Sensible young people

I recently mentored a debating team from the Robert Clack School in Dagenham.  They were one of four teams taking part in a debate in the chamber of the Lords last Friday on the issue of Lords reform.  Each team advocated a particular approach to reform: all-appointed, hybrid, abolition, and all elected.   Not surprisingly, the team I mentored was advocating the all-appointed option. 

They were an impressive group.  Just how impressive was shown in the results of the debate:

Fully appointed: 81   Hybrid: 48   Abolition: 26   Fully elected: 8

I like to think the results show what happens when the different options are fully explained and debated.


About Lord Norton

Professor of Government at Hull University, and Member of the House of Lords
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3 Responses to Sensible young people

  1. Carl.H says:

    “I like to think the results show what happens when the different options are fully explained and debated.”

    But….This was to young members of the public not the closed minds of the commons to whom the House is merely a hindrance to their dictatorial views.

    Well done Robert Clack Pupils, I`m sure Sir Paul is suitably proud as is Lord Norton if you hadn`t noticed !

    • Lord Norton says:

      Carl.H: I find that when I visit schools, the pupils have a better understanding – and appreciation – of the role of the House of Lords than do some MPs (and journalists). The pupils from the Robert Clack school were excellent.

  2. franksummers3ba says:

    Lord Norton,
    It is almost midnight of Christmas Day my time. The video has come out on the UK Parliament channel on YouTube showing the debates. I am not sure the students who voted for the all appointed option really did. I think you had two groups shose interest do not really coallesce in an FPTP approach, There seemed to me to be students in this plurality who want all peers seated by the appointment committee and another set who would like some of the seats to remain in the hereditaries and bishops.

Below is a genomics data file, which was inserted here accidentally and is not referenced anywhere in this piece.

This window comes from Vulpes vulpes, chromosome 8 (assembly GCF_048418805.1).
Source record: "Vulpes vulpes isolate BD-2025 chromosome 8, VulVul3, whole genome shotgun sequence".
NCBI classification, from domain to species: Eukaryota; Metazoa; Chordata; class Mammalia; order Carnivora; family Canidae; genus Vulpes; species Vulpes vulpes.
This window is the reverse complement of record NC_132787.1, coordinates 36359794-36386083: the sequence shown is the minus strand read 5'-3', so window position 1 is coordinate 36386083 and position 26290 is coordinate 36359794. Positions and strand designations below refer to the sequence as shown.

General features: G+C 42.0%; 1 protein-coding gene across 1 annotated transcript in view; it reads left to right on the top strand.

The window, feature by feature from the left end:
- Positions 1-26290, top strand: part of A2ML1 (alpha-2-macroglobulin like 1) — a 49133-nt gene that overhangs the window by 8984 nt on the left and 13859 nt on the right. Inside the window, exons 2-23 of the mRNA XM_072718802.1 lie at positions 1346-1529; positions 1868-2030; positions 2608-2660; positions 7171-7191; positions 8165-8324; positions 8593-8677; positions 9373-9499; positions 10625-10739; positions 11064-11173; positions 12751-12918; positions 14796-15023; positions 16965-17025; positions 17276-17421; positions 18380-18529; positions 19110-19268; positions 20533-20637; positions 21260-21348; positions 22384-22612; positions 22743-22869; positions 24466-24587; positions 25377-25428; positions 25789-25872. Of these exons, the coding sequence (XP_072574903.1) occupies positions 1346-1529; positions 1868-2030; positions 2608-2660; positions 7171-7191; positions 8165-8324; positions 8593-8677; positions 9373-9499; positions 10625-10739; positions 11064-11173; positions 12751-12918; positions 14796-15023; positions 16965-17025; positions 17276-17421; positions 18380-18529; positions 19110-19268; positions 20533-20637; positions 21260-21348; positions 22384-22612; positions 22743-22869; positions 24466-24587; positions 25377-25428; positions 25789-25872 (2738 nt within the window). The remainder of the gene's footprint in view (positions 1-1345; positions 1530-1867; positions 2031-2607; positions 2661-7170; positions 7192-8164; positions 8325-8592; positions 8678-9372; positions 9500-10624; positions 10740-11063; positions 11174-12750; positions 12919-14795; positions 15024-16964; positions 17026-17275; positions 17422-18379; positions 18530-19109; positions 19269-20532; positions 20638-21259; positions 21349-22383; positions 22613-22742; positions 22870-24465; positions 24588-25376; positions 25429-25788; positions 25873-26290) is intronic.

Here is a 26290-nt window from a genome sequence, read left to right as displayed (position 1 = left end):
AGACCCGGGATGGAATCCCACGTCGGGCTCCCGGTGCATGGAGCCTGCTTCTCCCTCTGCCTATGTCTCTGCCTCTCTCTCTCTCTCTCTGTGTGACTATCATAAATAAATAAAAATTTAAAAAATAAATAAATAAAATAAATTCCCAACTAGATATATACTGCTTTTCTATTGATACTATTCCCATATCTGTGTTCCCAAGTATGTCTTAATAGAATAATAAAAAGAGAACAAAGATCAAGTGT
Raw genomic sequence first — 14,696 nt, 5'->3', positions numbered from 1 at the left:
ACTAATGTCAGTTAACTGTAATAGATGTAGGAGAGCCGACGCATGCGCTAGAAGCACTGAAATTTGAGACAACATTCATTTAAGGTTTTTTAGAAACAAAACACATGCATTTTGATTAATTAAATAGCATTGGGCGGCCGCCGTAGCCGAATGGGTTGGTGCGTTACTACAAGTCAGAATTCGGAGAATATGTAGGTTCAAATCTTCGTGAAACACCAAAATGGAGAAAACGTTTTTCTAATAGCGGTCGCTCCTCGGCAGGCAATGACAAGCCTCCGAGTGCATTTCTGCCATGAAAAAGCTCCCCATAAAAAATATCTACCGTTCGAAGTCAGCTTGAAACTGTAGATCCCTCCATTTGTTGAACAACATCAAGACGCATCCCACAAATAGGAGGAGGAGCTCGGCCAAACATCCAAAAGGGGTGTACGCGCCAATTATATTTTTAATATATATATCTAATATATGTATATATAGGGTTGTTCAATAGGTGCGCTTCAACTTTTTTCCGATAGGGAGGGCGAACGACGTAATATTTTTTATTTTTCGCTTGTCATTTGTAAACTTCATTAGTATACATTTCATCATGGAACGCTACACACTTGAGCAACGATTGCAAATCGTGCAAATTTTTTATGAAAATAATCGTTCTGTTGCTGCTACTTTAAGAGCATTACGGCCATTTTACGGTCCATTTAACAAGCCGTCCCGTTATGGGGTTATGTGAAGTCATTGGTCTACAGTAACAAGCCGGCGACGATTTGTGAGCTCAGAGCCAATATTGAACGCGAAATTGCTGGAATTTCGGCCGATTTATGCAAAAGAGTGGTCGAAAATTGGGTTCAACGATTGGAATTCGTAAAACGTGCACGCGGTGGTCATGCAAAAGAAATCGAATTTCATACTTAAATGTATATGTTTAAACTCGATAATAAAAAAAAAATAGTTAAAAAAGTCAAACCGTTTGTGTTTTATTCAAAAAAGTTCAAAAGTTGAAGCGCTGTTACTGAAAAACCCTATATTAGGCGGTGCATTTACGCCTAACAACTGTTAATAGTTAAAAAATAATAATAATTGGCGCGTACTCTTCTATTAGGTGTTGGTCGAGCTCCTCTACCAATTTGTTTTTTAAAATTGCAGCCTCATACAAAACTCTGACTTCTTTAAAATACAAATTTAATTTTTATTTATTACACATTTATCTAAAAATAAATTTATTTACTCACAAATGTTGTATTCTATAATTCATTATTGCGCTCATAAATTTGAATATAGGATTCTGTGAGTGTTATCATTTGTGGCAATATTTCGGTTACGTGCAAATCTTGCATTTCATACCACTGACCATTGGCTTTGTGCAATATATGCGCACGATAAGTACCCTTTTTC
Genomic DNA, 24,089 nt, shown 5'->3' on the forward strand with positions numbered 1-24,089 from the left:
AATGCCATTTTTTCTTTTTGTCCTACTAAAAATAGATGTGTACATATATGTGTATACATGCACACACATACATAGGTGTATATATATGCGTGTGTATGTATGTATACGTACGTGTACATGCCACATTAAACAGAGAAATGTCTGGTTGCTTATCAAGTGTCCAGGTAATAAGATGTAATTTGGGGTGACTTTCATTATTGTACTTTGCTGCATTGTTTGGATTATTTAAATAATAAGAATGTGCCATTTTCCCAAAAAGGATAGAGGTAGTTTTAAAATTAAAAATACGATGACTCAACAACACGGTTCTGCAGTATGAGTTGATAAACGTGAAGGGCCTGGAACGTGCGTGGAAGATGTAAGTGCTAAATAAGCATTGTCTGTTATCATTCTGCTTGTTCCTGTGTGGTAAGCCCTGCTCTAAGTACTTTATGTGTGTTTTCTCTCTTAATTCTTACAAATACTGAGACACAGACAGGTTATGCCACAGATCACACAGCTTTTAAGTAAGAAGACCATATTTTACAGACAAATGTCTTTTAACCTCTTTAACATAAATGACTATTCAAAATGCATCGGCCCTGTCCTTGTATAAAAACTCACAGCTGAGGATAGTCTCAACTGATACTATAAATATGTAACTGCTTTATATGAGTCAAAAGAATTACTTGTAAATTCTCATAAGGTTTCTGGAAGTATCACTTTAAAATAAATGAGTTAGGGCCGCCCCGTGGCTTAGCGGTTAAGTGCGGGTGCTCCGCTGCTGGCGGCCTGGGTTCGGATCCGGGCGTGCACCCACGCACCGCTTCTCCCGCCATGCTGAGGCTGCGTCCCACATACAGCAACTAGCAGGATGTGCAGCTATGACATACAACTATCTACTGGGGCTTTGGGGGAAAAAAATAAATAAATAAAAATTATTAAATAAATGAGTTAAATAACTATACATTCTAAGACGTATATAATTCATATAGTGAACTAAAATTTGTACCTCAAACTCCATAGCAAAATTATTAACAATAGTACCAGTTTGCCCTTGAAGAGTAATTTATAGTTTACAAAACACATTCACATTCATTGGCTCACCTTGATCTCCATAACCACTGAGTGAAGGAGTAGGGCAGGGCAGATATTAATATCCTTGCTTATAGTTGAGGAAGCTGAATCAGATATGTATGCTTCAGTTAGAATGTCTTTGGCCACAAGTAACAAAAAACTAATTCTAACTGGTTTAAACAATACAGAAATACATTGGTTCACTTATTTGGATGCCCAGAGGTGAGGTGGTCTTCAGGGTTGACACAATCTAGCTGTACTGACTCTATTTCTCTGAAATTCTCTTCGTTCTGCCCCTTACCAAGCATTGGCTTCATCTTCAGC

I do not think those favoring the status quo felt the hybrid segment really was their segment. Nor those favoring procedural improvements to the status quo. This of course does not mean it is a false laboratory because the same complexities and confusions exist in any analysis of your real debate currently. For me there are no easy answers. However, I think of the French Estates General and am sure that its complexity alone would be a formidable obstacle to its emergence today. Modernity likes the simple question and answer even if it cannot be made real. Bourbon monarchs in the late period prior to French Revolution were many things but not absolute. But they had accepted the modern need for simplistic statements. The Soviet Union was not at all a “Dictatorship of the Proletariat” but it had to frame its structure in those terms. Aristotle, Montesquieu, Castiglione, Burke, the psudonymous authors of the Federalist Papers belong to another tradition. I have not read enough of your work to know exactly how much you are in that tradition though you clearly are at least in part from what I have read. In Aboriginal American cultures of divers place and types debate often ended when the ranking chief stated “That is all I have to say about that”. They really believed that the frames of the question had all been put forward before the council. Voting and policy would emerge from the unique context in which all present facts and relevant traditions had placed them. Of course most of these old realms lost wars with more modern polities but still there is something to their approach.

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